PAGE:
Destructors - Destroying the Object

Just like a constructor is used to create and initialize an object, a destructor is used to destroy the object and perform the final clean up.

Although in python we do have garbage collector to clean up the memory, but its not just memory which has to be freed when an object is dereferenced or destroyed, it can be a lot of other resources as well, like closing open files, closing database connections, cleaning up the buffer or cache etc. Hence when we say the final clean up, it doesn't only mean cleaning up the memory resources.

In our last tutorial we learned how object is created using __new__ method and initialised using the __init__ method. In this tutorial, we will learn how to destroy the object.

As we specified clearly in the last tutorial, that __init__ method is not necessarily the constructor method as it is only repsonsible to initialise the object variables and not create the object, which is done by __new__ method.

Similarly, the concept of destructors is also a little blur in python, although commonly __del__ method is considered as the destructor method, so lets see how we can use this method to destroy a class's object.


Using the __del__ method

Below we have a simple code for a class Example, where we have used the __init__ method to initialize our object, while we have defined the __del__ method to act as a destructor.

class Example:
	def __init__(self):
		print "Object created"
	
	# destructor
	def __del__(self):
	    print "Object destroyed"

# creating an object
myObj = Example()
# to delete the object explicitly
del myObj

Object created Object destroyed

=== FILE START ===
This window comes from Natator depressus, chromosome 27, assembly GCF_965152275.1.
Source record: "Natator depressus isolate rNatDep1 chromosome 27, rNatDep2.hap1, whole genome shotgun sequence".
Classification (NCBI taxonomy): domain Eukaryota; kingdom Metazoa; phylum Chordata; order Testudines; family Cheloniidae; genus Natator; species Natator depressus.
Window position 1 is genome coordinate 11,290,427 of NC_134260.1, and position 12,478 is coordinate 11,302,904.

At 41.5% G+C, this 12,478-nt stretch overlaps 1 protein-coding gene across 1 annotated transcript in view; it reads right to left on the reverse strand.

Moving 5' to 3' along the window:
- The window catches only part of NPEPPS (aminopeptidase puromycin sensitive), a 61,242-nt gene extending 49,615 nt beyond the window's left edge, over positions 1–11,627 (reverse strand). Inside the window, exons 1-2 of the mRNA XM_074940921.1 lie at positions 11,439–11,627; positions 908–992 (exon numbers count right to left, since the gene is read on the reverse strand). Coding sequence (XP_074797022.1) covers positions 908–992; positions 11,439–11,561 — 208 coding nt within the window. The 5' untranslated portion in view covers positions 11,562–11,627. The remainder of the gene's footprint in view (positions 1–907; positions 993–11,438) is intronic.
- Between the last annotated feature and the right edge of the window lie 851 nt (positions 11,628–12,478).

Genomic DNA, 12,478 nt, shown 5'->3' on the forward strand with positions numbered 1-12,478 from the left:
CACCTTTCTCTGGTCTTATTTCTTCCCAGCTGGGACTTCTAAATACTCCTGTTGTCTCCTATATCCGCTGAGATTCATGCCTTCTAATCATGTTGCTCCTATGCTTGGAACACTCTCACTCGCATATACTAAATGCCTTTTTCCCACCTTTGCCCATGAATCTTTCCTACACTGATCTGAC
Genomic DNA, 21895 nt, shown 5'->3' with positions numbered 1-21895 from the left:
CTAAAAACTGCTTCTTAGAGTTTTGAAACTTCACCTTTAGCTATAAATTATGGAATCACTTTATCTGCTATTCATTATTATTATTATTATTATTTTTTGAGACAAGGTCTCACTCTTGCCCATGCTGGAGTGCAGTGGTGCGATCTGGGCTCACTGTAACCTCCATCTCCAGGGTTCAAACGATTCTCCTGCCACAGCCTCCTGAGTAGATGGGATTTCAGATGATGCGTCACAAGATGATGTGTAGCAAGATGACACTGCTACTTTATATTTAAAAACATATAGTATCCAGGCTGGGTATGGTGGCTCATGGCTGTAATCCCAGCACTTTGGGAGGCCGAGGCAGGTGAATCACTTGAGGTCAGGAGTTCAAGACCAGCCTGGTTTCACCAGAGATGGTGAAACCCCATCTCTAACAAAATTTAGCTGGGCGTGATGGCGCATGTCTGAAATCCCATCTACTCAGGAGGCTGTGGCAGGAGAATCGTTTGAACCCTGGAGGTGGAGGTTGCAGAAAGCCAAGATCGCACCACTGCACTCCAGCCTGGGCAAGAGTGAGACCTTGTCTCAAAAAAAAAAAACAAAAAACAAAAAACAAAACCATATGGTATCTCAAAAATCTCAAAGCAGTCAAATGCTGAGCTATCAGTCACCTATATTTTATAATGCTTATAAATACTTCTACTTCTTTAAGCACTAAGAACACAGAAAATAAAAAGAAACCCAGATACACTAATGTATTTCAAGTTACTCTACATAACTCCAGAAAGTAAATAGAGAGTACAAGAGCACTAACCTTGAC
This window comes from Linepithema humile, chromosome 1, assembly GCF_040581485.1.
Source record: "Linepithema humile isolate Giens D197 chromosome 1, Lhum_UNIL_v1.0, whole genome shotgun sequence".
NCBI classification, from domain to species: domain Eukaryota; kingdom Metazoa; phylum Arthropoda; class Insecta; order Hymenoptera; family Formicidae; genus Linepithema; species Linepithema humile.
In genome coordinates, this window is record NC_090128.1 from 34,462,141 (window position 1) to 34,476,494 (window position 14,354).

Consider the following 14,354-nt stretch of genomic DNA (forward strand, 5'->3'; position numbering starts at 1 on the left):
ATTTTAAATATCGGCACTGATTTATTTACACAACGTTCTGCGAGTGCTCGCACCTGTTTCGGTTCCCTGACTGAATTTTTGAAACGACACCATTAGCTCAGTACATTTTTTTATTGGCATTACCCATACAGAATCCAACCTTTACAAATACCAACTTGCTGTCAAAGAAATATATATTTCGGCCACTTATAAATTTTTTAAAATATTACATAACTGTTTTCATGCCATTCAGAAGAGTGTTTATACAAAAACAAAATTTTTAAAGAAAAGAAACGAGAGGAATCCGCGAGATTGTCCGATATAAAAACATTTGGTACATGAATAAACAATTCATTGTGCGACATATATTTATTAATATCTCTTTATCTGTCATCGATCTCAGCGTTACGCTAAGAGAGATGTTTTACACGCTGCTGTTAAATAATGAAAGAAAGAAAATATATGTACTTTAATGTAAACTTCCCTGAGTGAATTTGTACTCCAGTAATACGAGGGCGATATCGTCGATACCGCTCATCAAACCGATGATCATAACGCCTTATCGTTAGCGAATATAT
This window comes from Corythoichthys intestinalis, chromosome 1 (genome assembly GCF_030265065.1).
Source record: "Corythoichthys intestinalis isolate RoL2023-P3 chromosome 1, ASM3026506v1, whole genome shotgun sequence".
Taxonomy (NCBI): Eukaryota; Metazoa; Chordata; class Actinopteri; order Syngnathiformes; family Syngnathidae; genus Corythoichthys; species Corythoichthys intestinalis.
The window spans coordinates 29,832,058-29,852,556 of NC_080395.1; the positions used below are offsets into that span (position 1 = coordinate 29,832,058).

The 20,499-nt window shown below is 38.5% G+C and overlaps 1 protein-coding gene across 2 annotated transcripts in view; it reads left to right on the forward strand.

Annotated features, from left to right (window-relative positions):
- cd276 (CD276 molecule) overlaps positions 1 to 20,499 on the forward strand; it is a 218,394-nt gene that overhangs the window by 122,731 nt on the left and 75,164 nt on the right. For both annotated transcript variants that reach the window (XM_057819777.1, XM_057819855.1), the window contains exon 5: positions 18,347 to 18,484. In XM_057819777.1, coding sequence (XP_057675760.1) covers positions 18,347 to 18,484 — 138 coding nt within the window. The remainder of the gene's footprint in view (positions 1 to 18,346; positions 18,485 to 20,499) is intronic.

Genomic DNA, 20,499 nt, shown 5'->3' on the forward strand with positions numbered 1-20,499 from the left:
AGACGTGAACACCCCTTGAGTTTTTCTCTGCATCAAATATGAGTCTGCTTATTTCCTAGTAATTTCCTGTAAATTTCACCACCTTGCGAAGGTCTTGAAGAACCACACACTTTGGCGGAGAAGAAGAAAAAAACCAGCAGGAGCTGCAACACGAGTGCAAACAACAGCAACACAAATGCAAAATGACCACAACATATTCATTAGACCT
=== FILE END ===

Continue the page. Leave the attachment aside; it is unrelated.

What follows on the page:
Few Points to Note

  1. Like Destructor is counter-part of a Constructor, function __del__ is the counter-part of function __new__. Because __new__ is the function which creates the object.
  2. __del__ method is called for any object when the reference count for that object becomes zero.
  3. As reference counting is performed, hence it is not necessary that for an object __del__ method will be called if it goes out of scope. The destructor method will only be called when the reference count becomes zero.


Corner Cases: When Destructor doesn't behave well

As we already mentioned in the start that using __del__ is not a full proof solution to perform the final clean up for an object which is no longer required.

Here we have discussed two such situations where __del__ function behaves absurd.


1. Circular Referencing

Circular referencing refers to a situation where two objects refers to each other. In such a case when both of these objects goes out of reference, python is confused to destroy which object first, and to avoid any error, it doesn't destroy any of them.

Here is an example to demonstrate circular referencing,

class Foo():
    def __init__(self, id, bar):
        self.id = id
        # saving reference of Bar object
        self.friend = bar
        print 'Foo', self.id, 'born'

    def __del__(self):
        print 'Foo', self.id, 'died'


class Bar():
    def __init__(self, id):
        self.id = id
        # saving Foo class object in variable
        # 'friend' of Bar class, and sending
        # reference of Bar object for Foo object
        # initialisation
        self.friend = Foo(id, self)
        print 'Bar', self.id, 'born'

    def __del__(self):
        print 'Bar', self.id, 'died'


b = Bar(12)

Foo 12 born Bar 12 born


2. Exception in __init__ method

In object oriented progamming, destructor is only called in case an object is successfully created, because if the any exception occurs in the constructor then the constructor itself destroys the object.

But in python, if any exception occurs in the __init__ method while initialising the object, in that case too, the method __del__ gets called.

Hence, even though the object was never initialised correctly, the __del__ mehthod will try to empty all the resources and variables and in turn may lead to another exception.

class Example():
	def __init__(self, x):
	    # for x = 0, raise exception
		if x == 0:
			raise Exception()
		self.x = x
		
	def __del__(self):
		print self.x

# creating an object
myObj = Example()
# to delete the object explicitly
del myObj

Exception exceptions.AttributeError: "'Example' object has no attribute 'x'" in <bound method Example.__del__ of <__main__.Example object at 0x02449570>> ignored